Today I’m beginning a project a long overdue: revising a novel from 8 years ago. In an earlier post, I shared some background information. Today I am beginning the revision journey, dedicating the next six weeks to writing a second draft.
Saturday evening, I read the entirety of that first draft, taking a few breaks, and skimming some portions. But I did read it. My memories of the novel, and of writing it, didn’t always square with the actual text. There is no other way to say it: the first draft was dreadfully awful.
As I reread it, I wondered why I had set myself up for such a gargantuan task in writing another draft. I wanted to whine about it to someone, but I knew I wouldn’t find any sympathy. Writers write. It’s what they do. Instead, I framed this revision process around opportunity. Nothing is sacred in that first draft. Anything is changeable.
I’ve already mentally catalogued those aspects that need to change, most notably the location, the background of the narrator/main character, the main points of conflict, the renovation and removal of so much autobiographical content. I’m not going to worry about perfection, but rather focus my attention on writing my 1,000-plus words each day.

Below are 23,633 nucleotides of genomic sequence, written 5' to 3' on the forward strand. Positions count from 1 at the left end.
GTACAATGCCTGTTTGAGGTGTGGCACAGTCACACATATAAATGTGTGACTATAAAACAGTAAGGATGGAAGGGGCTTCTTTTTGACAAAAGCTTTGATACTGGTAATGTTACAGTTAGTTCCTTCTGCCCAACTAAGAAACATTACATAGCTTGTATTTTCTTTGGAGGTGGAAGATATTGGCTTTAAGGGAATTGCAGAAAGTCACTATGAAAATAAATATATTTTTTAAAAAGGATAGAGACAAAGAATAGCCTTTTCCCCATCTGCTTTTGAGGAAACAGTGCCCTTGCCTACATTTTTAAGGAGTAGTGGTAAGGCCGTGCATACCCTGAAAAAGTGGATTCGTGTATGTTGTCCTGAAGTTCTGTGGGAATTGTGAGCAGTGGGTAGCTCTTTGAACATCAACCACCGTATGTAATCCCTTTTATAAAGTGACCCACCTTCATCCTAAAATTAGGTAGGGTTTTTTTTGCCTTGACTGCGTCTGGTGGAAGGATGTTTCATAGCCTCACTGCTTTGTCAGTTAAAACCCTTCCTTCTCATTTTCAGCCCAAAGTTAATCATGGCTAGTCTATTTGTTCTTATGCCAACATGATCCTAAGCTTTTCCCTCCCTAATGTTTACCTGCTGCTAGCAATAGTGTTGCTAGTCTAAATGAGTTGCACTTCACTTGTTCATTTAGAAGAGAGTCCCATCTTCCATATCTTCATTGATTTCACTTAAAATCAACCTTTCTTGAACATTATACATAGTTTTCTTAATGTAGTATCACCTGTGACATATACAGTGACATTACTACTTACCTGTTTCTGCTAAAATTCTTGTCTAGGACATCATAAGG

There’s a lot of work ahead. In this period wherein Measuring Time & Other Stories is out of my hands being reviewed by a copy editor and being read by individuals I admire whose words will grace the back cover, I have the opportunity for a project that wouldn’t fit into my school-year schedule. So I begin my writing hopeful and excited, remembering that I’m doing something I love.